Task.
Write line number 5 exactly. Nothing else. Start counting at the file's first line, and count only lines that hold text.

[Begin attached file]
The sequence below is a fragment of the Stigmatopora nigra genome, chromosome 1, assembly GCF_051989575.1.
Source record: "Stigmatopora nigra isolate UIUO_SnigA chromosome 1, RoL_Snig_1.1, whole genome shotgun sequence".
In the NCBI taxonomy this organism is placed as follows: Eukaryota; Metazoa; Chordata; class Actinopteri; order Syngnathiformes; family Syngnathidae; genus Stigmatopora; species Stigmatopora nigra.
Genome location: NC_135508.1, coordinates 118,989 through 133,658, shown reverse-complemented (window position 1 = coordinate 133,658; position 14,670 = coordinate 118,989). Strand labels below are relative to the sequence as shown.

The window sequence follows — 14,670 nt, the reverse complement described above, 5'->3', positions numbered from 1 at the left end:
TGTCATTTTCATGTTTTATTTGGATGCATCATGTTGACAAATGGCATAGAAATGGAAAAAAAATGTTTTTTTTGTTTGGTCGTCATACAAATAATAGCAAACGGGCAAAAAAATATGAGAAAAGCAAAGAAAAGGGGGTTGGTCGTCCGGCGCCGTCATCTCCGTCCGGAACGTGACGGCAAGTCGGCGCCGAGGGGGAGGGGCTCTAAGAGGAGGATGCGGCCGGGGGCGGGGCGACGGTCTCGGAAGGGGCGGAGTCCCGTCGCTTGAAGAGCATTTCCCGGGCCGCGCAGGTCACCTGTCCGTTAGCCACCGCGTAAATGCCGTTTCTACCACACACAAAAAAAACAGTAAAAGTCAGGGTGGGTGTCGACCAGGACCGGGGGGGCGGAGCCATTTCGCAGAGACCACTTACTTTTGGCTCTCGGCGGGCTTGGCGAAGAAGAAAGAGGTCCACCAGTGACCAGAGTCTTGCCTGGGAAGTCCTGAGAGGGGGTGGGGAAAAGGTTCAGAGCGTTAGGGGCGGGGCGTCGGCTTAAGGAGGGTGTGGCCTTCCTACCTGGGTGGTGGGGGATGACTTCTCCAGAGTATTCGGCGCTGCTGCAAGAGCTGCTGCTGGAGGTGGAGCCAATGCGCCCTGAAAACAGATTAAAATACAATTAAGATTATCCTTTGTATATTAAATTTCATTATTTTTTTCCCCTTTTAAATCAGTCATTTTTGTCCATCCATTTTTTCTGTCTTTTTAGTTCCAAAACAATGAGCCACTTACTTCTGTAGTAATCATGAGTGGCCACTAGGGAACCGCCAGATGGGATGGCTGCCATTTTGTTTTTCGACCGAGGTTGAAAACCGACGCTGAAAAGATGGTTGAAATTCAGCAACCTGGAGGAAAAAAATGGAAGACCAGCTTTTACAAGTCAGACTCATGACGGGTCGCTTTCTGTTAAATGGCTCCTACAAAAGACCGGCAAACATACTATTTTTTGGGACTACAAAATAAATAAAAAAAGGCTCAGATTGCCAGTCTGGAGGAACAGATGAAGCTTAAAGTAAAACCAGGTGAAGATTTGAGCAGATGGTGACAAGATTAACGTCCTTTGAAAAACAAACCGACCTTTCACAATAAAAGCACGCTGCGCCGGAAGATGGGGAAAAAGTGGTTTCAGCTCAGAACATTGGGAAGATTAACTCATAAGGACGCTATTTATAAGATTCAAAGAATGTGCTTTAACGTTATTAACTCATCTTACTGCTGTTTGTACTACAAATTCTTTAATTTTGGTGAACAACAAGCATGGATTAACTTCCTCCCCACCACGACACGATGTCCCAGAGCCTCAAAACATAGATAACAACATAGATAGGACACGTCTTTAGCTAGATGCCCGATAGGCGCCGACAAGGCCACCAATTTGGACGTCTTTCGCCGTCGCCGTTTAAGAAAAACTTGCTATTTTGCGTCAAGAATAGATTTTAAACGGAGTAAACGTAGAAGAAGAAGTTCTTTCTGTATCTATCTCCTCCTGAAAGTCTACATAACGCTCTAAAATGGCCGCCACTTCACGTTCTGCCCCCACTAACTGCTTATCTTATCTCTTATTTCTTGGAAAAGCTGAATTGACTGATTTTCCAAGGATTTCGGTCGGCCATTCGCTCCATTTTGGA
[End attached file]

The window sequence follows — 14,670 nt, the reverse complement described above, 5'->3', positions numbered from 1 at the left end: